If I want to start a book discussion thingy, I wouldn't turn my website into a blog due to the limitations of the format. I'd set up a message board instead. However, my website does not get the number of visitors that AAR get, and their forums are pretty dead compared to their traffic, so I don't know how my own effort will fare.

I think I will see how AAR's canwetalk list is doing. Maybe there are more book discussions there?

About the SB book, well, I'll say what I want to say in my review of that book. o:)
April 19th, 2009 @ 2:15 AM

Posted by Angela:

I burnt out on blogs, even though I just restarted mine, because of the reasons you and others detailed: conversations spread too thin over scores of reader blogs; blog owners "running" the conversation; too much emphasis on scandals and soap-boxes; etc. I hang out at AAR because as you said, a forum is pretty much democratic. Sure, a lot of conversation can be centered around the popular authors/books, but at the same time, if I happen to read a book that was discussed three months ago, when I post on that thread, it will come back to the top of the first page--something that can't be done on a blog (once the page has moved, the convo's done).

I think your review site is fine just way it is--after all, wouldn't a Mrs Giggles Review Blog only contribute to the dilution of book discussions? Blogs also killed the yahoogroups, as well--canwetalk, btw, is pretty dead, as is the RRA-L and AAR's initial yahoogroup.

But I feel what's occurring in the online blogosphere merely reflects greater society of today. What with YouTube, Blogs, Myspace, Twitter, Facebook, et al, everyone has the ability to make themselves and their views known--essentially to have the potential to become a star (hello, Susan Boyle!) from one's own home. I'm not suggesting everyone who blogs does so because they want attention or to become a romance blogosphere celebrity, but there's less emphasis on community and more on creating a space for yourself. However, wanting to pull ahead of the collective isn't wrong either, so *shrug* what can we do?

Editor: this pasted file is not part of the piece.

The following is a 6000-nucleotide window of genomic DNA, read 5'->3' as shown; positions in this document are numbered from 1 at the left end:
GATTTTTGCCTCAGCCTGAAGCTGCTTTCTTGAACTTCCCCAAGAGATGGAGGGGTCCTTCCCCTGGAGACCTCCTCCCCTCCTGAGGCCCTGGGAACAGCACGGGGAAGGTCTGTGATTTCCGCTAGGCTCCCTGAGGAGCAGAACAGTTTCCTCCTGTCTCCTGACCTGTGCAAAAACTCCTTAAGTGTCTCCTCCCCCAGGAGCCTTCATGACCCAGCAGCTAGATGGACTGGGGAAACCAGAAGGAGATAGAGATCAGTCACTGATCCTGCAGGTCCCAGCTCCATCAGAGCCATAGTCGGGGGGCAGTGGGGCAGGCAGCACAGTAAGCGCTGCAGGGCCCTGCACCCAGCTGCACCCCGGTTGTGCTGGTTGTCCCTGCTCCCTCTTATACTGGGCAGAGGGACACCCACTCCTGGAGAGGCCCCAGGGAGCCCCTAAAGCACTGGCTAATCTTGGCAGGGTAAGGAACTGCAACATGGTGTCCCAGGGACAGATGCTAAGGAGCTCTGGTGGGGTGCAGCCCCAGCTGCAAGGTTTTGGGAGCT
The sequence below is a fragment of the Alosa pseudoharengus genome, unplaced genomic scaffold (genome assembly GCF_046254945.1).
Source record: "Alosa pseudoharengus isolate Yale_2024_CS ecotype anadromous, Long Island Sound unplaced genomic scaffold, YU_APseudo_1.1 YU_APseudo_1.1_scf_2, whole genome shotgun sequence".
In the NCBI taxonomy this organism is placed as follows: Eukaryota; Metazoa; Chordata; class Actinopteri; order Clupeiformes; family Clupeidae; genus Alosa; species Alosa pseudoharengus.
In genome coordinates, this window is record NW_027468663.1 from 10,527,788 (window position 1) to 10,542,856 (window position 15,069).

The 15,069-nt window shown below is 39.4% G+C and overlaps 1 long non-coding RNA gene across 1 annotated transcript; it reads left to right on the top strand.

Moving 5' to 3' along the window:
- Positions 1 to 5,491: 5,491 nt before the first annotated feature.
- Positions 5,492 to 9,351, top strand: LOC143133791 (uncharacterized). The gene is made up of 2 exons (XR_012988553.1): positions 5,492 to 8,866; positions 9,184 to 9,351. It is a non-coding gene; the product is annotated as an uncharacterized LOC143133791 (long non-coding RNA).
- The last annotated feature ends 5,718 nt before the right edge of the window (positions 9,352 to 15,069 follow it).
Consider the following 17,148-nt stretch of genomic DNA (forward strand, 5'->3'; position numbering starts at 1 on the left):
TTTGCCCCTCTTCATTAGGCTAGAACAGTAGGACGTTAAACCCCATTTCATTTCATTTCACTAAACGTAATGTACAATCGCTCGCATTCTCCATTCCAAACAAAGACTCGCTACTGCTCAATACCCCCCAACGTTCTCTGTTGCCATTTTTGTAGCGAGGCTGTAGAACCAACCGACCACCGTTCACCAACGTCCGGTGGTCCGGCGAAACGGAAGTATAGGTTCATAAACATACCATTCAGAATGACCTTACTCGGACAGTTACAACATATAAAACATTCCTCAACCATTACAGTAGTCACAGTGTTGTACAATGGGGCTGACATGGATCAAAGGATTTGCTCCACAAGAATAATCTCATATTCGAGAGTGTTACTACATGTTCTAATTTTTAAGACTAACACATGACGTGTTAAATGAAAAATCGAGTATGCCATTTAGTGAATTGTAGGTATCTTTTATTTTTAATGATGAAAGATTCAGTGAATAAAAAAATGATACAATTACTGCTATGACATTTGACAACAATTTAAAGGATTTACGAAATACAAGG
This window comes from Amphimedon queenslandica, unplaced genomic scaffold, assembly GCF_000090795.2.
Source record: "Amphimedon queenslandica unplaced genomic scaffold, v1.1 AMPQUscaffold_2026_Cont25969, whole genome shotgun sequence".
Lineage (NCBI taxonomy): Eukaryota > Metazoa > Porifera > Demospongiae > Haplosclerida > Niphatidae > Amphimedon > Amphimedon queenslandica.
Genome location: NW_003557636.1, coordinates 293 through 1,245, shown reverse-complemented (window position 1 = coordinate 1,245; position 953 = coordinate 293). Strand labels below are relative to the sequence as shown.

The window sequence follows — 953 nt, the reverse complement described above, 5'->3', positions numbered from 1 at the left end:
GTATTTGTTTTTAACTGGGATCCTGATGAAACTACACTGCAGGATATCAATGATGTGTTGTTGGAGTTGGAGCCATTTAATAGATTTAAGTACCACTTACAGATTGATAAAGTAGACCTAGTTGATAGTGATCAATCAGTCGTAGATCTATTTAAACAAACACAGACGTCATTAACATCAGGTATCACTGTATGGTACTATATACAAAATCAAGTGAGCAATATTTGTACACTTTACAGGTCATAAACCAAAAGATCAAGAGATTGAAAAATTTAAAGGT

April 22nd, 2009 @ 5:32 PM

Posted by Karen Scott:

The copycatism sometimes gets on my nerves. The same books being reviewed (and usually lauded, because it's the allegedly "good" ones that go viral) here, there, and everywhere;

Hmmm, would you feel the same if one of those viral books happened to be yours KZ? I think not.

Copycatting happens throughout all media. A story breaks, people pick up on it, and discuss it to the nth degree. Shampoo. Rinse. Repeat.

You want greater, more in-depth book discussions? Then why not start the revolution yourself? Why wait for somebody else to start it?

Personally, talking nothing but books and the genre is incredibly boring to me, so I make sure my blog isn't so one-dimensional. Some people like it, some people don't, but the most important thing is that it's what I want to do.

Every now and then, I would like to see political commentary on some of the romance blogs that I visit, but I know that's not going to happen, so I just tackle some of the issues that I'm interested in, myself.

Everybody gets blog fatigue, from time to time, but I have to say, I don't see much point in finger-wagging when you could just as easily lead the pack in changing the status quo.
April 22nd, 2009 @ 10:05 PM